Many days, after I’ve finished teaching English, I become a driver. I just kind of morph into something new. I like this. As volunteers, we do a variety of different things. But my favorite combination of tasks is teaching English in the morning and then driving in the afternoon.
After being in the classroom, even just for an hour, my brain is more than ready to do something a little less intense. The process of driving one of our two vans isn’t a cakewalk since they are so large and the streets of Leros are so narrow and windy; however, it’s just the right amount of activity to keep myself entertained. When driving, we have to monitor who is getting in and out of the vans. This is easier in theory than in reality. Many of the residents like to take advantage of the fact that we have two vehicles regularly making the trip from the Hotspot to town where the Hub is. I don’t blame them, I would to. However, we have to emphasize time and time again that we are not a taxi service. We exist to shuttle students to their classes, not as a bus to get people to the local markets and stores. This consistently feels harsh, as we’re checking individual I.D.s each time someone we don’t recognize tries to hitch a ride, but it’s the only way to make sure that seats are available for those who are actually going to class and not abusing the system.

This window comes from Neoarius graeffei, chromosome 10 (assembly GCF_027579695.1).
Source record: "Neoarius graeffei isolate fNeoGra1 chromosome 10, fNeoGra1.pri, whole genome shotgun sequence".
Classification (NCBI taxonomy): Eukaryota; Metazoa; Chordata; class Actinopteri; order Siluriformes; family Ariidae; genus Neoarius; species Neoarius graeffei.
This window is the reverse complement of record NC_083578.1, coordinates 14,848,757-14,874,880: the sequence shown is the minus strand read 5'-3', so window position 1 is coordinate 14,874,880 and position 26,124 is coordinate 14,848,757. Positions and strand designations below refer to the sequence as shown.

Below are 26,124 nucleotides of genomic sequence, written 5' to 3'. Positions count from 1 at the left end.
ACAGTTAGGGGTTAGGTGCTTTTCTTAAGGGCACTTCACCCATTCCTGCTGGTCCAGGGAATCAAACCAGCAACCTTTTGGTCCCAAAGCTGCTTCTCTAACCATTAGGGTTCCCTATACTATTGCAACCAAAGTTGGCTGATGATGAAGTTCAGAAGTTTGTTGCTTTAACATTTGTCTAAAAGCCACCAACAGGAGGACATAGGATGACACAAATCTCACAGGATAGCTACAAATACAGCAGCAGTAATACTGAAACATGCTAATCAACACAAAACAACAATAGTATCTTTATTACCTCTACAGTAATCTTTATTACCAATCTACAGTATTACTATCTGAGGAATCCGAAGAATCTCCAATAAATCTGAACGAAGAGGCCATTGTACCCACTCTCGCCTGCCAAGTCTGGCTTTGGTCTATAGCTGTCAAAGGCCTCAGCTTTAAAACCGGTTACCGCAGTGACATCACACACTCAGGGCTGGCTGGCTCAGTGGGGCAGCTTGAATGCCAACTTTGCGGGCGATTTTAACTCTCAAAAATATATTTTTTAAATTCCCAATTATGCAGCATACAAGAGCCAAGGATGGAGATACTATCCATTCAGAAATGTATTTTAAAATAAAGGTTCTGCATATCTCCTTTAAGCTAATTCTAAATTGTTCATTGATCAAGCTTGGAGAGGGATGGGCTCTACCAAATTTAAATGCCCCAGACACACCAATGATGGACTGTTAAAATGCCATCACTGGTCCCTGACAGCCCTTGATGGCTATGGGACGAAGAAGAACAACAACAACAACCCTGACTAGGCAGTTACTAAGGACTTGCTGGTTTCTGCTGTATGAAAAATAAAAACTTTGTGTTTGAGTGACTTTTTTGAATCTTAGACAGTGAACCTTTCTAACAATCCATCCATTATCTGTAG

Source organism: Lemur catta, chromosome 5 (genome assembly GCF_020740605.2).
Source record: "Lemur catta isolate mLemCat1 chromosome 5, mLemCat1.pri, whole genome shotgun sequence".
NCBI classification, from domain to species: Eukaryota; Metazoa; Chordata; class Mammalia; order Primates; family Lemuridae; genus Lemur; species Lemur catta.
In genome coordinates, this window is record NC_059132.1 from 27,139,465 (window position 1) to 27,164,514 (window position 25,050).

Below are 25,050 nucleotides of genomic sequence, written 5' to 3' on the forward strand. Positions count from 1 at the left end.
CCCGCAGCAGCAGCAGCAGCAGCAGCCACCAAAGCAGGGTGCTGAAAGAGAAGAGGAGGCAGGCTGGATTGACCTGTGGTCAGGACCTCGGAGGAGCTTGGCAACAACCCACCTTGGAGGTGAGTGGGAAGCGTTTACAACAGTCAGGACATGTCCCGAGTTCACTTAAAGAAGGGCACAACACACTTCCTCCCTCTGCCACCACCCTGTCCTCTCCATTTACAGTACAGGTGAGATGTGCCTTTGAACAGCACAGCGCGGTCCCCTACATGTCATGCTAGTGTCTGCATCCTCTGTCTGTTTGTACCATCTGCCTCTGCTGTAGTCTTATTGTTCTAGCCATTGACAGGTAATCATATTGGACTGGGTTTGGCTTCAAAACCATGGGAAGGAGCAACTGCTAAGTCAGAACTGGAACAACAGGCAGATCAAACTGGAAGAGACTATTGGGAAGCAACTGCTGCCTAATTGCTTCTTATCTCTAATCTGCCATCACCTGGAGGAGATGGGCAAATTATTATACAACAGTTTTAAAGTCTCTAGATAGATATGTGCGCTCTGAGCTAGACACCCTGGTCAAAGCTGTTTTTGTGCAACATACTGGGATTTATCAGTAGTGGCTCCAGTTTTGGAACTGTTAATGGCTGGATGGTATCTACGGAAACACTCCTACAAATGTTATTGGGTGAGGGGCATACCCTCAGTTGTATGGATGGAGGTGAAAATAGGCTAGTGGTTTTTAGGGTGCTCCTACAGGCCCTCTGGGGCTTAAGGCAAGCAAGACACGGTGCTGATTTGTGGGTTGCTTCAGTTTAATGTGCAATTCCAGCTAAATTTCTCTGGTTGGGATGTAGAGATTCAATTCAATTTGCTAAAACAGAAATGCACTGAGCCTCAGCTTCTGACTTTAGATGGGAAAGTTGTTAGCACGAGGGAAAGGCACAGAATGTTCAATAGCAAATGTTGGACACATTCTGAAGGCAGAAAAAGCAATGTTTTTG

So, as I’m turning the wheel of the van and down shifting around bends in the road that line the side of a yellow flower-covered hill on the left and the crashing Aegean sea three meters down on the right, my brain isn’t exactly off. At the same time though, there are moments when I can appreciate the way the sun illuminates the hillside. When I even crack a smile as I realize that driving this darn van matters, and that I’m dodging the New York winter. It’s not so bad. It’s simple. It’s driving.